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THE NONPAREILS
The Dayspring and Evenfall

The Dayspring and Evenfall Gallery Index Go Down Go Up
The Dayspring and Evenfall
Twice each day we have the opportunity to see something truly amazing but often we are too consumed in our busy lives to stop and see this amazing pulchritudinous display. When does this take place? The two times when these displays occurs are at the dayspring and the evenfall.
The Dayspring (a period shortly before the sunrise) and Evenfall (a period shortly after the sunset) are often referred to as the golden hour 1 in both photography and cinematography. This golden hour is a time when the light of day is reduced, redder and softer than it is at other times when the sun is higher in the sky.
When the sun is near the horizon, light from the sun travels through a greater amount (or thickness) of the atmosphere, reducing the intensity of the direct light, so that more of the illumination comes from indirect light from the sky, thus reducing the light color ratio. More blue light is scattered, so if the sun is present, its light appears more reddish. In addition, the small angle the sun has with the horizon produces longer shadows.
During these times, the occurrence of atmospheric phenomena is more likely to happen and often this is the time to see amazing pulchritudinous displays of these atmospheric phenomena.

New Words to Describe Three Atmospheric Events
The three phenomenon for which I have created names for are in fact three parts of what most people would call the sunrise and sunset. Too, all three colorful phenomenon which occur every sunrise will occur exactly in reverse each sunset.
However, I feel that the somewhat lengthy period of increasing light during dayspring (sunrise) and the often lengthy period of decreasing light during evenfall (sunset) both have need to be divided into separate atmospheric phenomena periods for the purposes of my photography gallery.
Thus, within this gallery, for both the dayspring and evenfall, I have divided each to be contained within three separate atmospheric phenomena which atmospheric phenomena are called:
(1) The Suntouch is when the sun appears to touch the horizon. Thus the first event of the Evenfall or the final event of the dayspring is the suntouch, which are those few moments of each day when the sun seemingly touches the earth.
(2) The Sunglow, (also know as Golden Hour) is when the sun is fully below the horizon but light from the sun still colors the sky with an array of pulchritude.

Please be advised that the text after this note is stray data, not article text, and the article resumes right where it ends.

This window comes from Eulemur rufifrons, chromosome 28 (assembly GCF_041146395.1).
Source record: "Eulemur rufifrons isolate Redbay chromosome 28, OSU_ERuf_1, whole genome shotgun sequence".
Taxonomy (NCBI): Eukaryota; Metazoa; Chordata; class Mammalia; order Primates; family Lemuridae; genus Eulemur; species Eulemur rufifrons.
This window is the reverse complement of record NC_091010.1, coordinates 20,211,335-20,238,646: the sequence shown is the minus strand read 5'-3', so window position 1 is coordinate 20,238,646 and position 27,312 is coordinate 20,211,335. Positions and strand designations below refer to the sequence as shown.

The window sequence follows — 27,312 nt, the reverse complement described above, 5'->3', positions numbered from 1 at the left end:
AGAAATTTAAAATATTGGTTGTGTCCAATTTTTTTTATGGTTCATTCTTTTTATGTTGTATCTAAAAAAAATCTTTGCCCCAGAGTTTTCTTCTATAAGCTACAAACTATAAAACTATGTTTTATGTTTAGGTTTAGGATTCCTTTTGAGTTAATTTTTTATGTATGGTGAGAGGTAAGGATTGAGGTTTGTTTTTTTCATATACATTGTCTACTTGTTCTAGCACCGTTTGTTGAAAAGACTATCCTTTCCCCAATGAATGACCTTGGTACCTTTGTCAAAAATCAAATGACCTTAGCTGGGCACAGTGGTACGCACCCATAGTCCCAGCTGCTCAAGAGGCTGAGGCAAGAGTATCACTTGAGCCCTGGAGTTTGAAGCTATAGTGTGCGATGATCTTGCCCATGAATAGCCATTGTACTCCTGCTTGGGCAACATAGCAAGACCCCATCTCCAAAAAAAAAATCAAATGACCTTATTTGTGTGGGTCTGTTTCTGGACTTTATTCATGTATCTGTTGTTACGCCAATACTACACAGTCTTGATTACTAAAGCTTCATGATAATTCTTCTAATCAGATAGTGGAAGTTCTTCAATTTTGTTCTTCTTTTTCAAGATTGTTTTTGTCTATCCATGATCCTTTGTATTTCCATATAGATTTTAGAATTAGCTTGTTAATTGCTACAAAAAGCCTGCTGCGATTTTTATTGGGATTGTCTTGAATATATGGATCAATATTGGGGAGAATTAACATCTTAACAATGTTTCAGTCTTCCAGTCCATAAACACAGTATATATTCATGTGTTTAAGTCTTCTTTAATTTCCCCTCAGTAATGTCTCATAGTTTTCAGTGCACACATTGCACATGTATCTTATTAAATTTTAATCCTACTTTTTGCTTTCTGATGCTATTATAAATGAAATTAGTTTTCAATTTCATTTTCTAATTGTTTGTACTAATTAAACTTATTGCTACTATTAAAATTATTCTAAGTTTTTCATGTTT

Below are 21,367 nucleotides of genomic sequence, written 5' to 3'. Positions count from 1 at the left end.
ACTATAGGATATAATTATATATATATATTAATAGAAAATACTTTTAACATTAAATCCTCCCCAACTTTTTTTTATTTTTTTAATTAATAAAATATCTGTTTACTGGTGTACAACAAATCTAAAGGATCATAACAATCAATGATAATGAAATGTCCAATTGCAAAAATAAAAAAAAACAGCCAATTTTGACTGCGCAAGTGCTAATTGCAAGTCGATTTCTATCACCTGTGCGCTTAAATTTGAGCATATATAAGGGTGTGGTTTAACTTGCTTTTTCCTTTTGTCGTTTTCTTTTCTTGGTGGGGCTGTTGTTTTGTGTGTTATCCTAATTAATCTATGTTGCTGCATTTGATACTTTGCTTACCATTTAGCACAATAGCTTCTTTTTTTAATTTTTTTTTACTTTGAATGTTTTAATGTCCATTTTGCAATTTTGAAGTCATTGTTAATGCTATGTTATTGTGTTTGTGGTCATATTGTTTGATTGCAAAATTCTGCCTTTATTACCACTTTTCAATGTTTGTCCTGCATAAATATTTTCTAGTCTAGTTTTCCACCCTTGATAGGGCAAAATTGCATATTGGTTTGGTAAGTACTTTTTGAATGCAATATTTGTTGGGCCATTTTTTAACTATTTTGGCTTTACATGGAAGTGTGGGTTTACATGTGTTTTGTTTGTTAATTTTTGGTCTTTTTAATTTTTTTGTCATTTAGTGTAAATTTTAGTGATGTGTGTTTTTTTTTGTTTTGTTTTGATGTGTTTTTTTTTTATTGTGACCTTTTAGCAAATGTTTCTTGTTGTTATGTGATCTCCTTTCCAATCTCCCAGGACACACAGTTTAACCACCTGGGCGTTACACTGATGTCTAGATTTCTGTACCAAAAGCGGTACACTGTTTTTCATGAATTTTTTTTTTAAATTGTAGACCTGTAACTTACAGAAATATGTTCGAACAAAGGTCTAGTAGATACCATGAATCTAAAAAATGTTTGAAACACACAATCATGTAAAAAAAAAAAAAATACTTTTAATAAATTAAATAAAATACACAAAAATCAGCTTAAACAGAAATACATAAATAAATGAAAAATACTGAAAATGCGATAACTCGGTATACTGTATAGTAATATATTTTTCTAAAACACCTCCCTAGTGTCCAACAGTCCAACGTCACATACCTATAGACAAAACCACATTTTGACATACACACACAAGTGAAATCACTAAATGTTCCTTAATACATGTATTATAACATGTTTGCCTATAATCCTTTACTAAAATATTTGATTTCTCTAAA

Next, the sky slowly changes from black and takes on colors, sometimes, first blue, then a dark red or gold and progressively brighter towards yellow. During this period, the stars fade and then disappear behind the cloak of light. All throughout this period, the planets and the moon if it is in the sky, continue to shine. This is also the time known in cinematography as the golden hour even though it almost never lasts for an hour. In this journal, this event is called the sunglow.
(3) The Even (also known as twilight) is the partially dark time just before the full darkness of night (or evening) arrives. At this time, the sky or at least the horizon continues to contain a faint light from the sun. It is during the Even when the planets first appear, soon after to be followed by the stars and then finally the dark of night.
Several things happen during dayspring. First, a very dim light from the sun is seen on the eastern horizon which begins a period called the even of the day. During this period, the light slowly brightens which continues to lighten the sky. All during the even, the light coming from the sun is not bright enough to overpower the light of the stars.
Types of Atmospheric Phenomena
Although the primary Atmospheric Phenomena are suntouch, sunglow and even, I have personally come to be aware of many other types of atmospheric phenomena.
In fact, I believer that there are an untold number of atmospheric phenomena that are known to occur in the skies above earth. The list below includes some of these phenomena. However, methinks, this list is no where near complete but will continue to grow with ongoing research and field observations.
In places where The Wayfarers Journal has not had the opportunity to photograph the atmospheric phenomena, a credit photo will be temporarily used only until we have had the opportunity to photograph the event.

The Alpenglow Go Down Go Up
The Alpenglow Gallery
(m5da-al.20191210.1747) The Alpenglow on San Jacinto Mountains, California

The Blueglow Gallery Go Down Go Up
The Blueglow Gallery
(m5da-bl-09.20090915.0655) Blueglow, 1000 Island Lake, Ansel Adams Wilderness

The Earth Shadow Gallery Go Down Go Up
Sunglow above
the Earth′s Shadow
(m5da-ea.20170728.0639) Sunglow above the Earth Shadow, Central Oregon

The Even Gallery Go Down Go Up
The Even Gallery
(m5da-ev.20140818.0444) Planetary Conjunction at Even, Olympic National Park

The Green Flash, A Future Gallery Go Down Go Up
The Dayspring
The Green Flash Gallery
(m5da-gr.greenflash) The Green Flash, photo credit: Brocken Inaglory

The Sunglow Gallery Go Down Go Up
The Sunglow Gallery
(m5da-sg-2010-0126.1904) The Sunglow on Lake Chapala, Jalisco, Mexico

The Suntouch Gallery Go Down Go Up
The Suntouch Gallery
(m5da-st.2010.20100125.0725) The Suntouch at Playa Azul, Mexico

The Venus Belt Gallery Go Down Go Up
The Venus Belt
(m5da-ve.20090922.0642) Venus Belt from the south rim of the Grand Canyon, CO

The Zodiacal Light, A Future Gallery Go Down Go Up
The AA
(m5da-zo.zodiaclight) The Zodiacal Light Photo Credit: Steven Keys

1  
The term hour in this use is figurative because this effect has no clearly defined duration but instead varies greatly according to latitude and season.

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by Thom Buras
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